[ back ] 4. Rhys 1979:326. See e.g. “The Siege of Howth,” Stokes 1887.

[ back ] 5. Stokes 1893:156, cf. Elliott 1960:29; Chadwick 1934:99, 129.

[ back ] 6. Chadwick and Chadwick 1932 1:613.

[ back ] 7. Flower 1947:75.

[ back ] 8. Geoffrey Keating, History of Ireland, in Comyn and Dineen 1908 3:78ff.

[ back ] 9. Breatnach 1987:89.

[ back ] 10. McCone 1989:128.

[ back ] 11. See Connellan 1860:111–119, cf. Joynt 1931; Mercier 1962:219–221.

[ back ] 12. Robinson 1912:123–124, who collects further tales showing tension between saints and satirists.

[ back ] 13. For the Irish poet as upholder of the law, see Mac Airt 1958:140–141; 145–146; Murphy 1940:201n4; Caerwyn Williams 1972:118; Meid 1974; Robinson 1912:107–108. Cf. Catullus 12 and 42, in which Catullus uses the threat of satire as a weapon to get stolen goods returned. For poet as avenger of oath breaking, see above, chapter 3 (Archilochus), chapter 4 (Hipponax), chapter 9 (Alcaeus). See also below, this chapter, last note, the poet as protector of the community.

[ back ] 14. Gwynn 1940:3.

[ back ] 15. See also Ó hÓgáin 1979:54 (the poet must have a pure heart).

[ back ] 16. Robinson 1912:105.

[ back ] 17. Proceedings of the Great Bardic Institution, in Connellan 1860:31–33.

[ back ] 18. Cf. Simonides in chapter 7.

[ back ] 19. diamad iatson bad chintach ann talumh na tulchi dia slugadh. Translation from Book of Ballymote, in Stokes 1891:119–120; cf. Robinson 1912:109; O’Curry 1873 2:216–226.

[ back ] 20. See also O’Leary 1991:26 for the poets’ responsibility to “judge” warriors and “reprove” them if necessary. He notes that in the Welsh tradition, the emphasis is on the poet praising good warriors and kings, while in the Irish tradition, the emphasis is on poets blaming. Cf. O’Leary 1991:21n31, for praise “washing” away dishonor in Irish texts.

[ back ] 21. For the power of mockery, dishonor, and shame in Ireland, see O’Leary 1991 and below. But the end of this story (see below) increases its moral complexity, as it shows Nede suffering from guilt, and finally dying as a result of it. Robinson 1912:113. Cf. Elliott 1960:31n33. See chapter 2, summary paragraphs at end of chapter; Ward 1973; also cf. Ward 1982; Elliott 1960:67–77.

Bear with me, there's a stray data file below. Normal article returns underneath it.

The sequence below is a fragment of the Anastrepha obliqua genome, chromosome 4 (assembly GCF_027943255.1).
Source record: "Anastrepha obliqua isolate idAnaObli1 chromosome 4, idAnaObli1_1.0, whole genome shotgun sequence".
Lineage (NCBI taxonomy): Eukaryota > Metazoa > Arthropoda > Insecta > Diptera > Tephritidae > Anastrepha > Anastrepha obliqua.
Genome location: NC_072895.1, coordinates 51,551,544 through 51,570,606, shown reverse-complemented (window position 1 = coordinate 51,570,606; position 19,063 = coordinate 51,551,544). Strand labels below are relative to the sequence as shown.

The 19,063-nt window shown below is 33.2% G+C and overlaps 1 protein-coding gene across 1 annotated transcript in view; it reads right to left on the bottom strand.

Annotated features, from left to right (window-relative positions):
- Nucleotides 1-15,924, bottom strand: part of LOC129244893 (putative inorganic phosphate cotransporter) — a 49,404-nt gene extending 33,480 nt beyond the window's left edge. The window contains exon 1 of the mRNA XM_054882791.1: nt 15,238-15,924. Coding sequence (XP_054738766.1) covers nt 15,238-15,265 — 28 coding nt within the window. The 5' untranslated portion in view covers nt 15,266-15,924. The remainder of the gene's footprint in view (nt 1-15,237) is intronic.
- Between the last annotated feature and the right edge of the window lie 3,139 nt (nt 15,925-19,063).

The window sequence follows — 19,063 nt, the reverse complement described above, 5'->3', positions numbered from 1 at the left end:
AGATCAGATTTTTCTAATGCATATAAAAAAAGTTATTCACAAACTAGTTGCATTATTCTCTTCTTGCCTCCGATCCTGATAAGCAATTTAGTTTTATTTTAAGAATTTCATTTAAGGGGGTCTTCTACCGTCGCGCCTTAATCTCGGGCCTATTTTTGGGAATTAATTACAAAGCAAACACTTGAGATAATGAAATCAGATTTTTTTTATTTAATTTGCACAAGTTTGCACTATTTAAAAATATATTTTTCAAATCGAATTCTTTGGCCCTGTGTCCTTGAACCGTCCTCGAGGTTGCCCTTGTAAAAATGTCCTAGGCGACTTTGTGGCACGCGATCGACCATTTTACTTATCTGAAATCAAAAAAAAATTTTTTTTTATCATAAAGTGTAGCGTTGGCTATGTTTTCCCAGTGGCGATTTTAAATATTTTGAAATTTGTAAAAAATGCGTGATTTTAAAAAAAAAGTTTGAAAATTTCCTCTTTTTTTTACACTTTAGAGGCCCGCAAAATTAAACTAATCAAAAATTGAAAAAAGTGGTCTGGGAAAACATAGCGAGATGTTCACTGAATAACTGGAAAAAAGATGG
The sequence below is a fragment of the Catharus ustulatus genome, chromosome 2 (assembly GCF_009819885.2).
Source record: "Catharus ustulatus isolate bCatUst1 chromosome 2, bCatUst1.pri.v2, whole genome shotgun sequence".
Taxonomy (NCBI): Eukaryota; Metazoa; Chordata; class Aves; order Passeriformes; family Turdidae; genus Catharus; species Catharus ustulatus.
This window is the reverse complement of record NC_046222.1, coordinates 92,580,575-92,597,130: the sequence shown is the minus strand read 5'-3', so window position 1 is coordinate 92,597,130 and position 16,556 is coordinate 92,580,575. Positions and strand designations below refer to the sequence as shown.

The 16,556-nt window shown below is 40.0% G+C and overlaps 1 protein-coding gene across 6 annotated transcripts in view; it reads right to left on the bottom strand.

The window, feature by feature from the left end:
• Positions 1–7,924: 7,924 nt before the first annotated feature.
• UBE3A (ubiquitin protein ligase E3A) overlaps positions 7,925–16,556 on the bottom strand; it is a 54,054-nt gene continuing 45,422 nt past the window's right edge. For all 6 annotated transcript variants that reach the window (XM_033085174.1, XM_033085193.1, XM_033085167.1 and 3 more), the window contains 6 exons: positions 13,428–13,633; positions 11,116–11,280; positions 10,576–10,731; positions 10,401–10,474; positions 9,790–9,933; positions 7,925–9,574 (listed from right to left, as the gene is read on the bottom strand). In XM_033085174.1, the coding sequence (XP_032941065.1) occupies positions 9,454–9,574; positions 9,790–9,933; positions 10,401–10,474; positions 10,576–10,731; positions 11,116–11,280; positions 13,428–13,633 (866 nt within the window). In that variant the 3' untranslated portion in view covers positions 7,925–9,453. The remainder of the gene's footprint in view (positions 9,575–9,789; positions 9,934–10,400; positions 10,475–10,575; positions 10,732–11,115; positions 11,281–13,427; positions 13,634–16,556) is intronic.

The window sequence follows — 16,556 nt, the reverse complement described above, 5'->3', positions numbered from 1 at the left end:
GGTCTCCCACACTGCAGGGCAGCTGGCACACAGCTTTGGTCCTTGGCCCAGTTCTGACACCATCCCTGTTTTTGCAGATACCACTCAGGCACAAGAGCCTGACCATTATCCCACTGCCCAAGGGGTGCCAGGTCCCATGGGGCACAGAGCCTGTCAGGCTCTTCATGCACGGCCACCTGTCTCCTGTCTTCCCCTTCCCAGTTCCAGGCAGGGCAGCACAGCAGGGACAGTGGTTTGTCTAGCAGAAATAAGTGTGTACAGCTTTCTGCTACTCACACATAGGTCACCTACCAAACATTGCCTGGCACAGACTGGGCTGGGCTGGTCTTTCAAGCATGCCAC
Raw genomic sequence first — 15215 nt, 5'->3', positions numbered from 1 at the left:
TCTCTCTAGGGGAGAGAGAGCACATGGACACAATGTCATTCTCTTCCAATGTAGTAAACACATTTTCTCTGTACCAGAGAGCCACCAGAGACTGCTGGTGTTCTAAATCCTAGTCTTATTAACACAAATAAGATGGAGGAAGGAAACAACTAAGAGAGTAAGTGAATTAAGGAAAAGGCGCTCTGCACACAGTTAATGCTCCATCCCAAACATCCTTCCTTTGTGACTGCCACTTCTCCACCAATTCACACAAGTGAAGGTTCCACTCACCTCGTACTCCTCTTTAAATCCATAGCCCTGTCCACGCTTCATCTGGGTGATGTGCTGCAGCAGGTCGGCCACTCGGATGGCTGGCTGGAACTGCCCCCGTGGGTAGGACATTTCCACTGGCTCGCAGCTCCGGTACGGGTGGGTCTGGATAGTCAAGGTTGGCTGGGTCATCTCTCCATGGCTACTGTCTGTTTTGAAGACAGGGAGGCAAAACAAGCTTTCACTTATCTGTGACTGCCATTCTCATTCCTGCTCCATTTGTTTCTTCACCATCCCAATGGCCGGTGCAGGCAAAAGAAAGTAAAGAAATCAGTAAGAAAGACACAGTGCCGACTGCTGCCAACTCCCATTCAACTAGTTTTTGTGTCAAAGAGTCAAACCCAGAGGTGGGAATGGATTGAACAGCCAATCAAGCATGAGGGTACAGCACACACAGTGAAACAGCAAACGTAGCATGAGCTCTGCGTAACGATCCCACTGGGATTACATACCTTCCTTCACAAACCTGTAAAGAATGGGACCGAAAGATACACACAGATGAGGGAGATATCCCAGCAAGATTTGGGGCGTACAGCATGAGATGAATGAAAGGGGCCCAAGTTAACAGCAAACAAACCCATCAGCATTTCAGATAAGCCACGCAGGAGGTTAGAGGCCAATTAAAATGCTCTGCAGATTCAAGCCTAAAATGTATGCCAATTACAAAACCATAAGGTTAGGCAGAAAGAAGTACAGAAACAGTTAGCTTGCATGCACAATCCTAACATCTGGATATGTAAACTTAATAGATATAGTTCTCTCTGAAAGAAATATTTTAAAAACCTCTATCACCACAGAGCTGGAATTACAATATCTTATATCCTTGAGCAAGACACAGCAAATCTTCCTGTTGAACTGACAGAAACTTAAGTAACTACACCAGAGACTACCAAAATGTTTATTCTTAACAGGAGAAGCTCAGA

[ back ] 22. Robinson 1912.

[ back ] 23. Proceedings of the Great Bardic Institution, in Connellan 1860:79. It should always be borne in mind that this is a Christian source prejudiced against the pre-Christian poet; however, it clearly preserves archaic traditions. Cf. Robinson 1912:96.

[ back ] 24. Book of Ballymote, in Stokes 1891:119–120.

[ back ] 25. Cormac’s Glossary in the Yellow Book of Lecan, Codex B, in Stokes 1862:xxvi–xxx; xxxix–xl; also Meyer 1912:58–60, §698. A condensed translation available in Robinson 1912:113. For an introduction to Cormac, see Russell 1988.

[ back ] 26. “The Wooing of Luaine and Death of Athirne,” see Stokes 1903b; cf. Breatnach 1980; Robinson 1912:117–118. For the blotches, see below.

[ back ] 27. Táin BL 2609–2619; translation in Kinsella 1969:168. Discussion of this passage in Miller (2000:237) who regards it as an example of how the warror can be controlled by satire, and behind that, threat of public shaming (despite the “magical” element in Irish satire). The Táin Bó Cúalnge is found in three major manuscripts, LU, YBL, and BL. The Lebor na hUidre (LU), “Book of the Dun Cow,” dates from the twelfth century, and contains a flawed, mutilated, partial text. The Yellow Book of Lecan (YBL), dated to the late fourteenth century, also includes a partial, flawed text. However, the language of these manuscripts dates from the eighth century, and some of the verse is dated to the sixth century. This has been referred to as Recension I. These manuscripts are the basis of Kinsella 1969. Text and translation in O’Rahilly 1976. The Book of Leinster (BL), dated to twelfth century with language dated at the same time, has the complete Táin (Recension II). See O’Rahilly 1967, text with English translation. Cf. Windisch 1905; Kinsella 1969:ix–x; O’Rahilly 1967:xiv–xvi.

[ back ] 28. Rennes Dindsenchas, see Stokes 1894:334–336; cf. Robinson 1912:121; Cross et al. 1969:596–599.

[ back ] 29. Rennes Dindsenchas, in Stokes 1894:326 (Cross et al. 1969:598), whence the name Dublind, from Dub-lind (lind, ‘pool’), corrupted to Dublin. As Robinson notes, the boundaries between incantation and satire are often very difficult to define in this literature (1912:98–99 and passim). For the magical power of the word in archaic IndoEuropean culture, cf. the spell used by the brahmanic caste (Puhvel 1987:45), and also evidenced in the mythology of Varuṇa (1987:48–49), and associated gods (1987:54, 135). For a comparison of the Celtic poet and druid with the Indic brahman, see Dillon 1947:262, 259–264. See below, chapter 22 (Cicero), the enchanting power of the word in oratory.

[ back ] 30. See Loomis 1982:85–88, poem 21. This poem is a rich compendium of traditional invective themes: Rhys is compared to various animals; we have the emphasis on the belly (43, 59); the vomiting/animal topos (he is compared to a “a noisy pig when he vomited,” Banw chweidwrw ban chwydai, 46); he is a bad poet (31), and a cowardly warrior (54). This savage poem is a response to an obscenely insulting poem by Rhys, see p. 85. See also Stern 1910:25–26; Parry 1952:lxix–lxxii, also Carr 1973, for discussion of how the poet thought of himself as an outcast; and Bromwich 1967:12.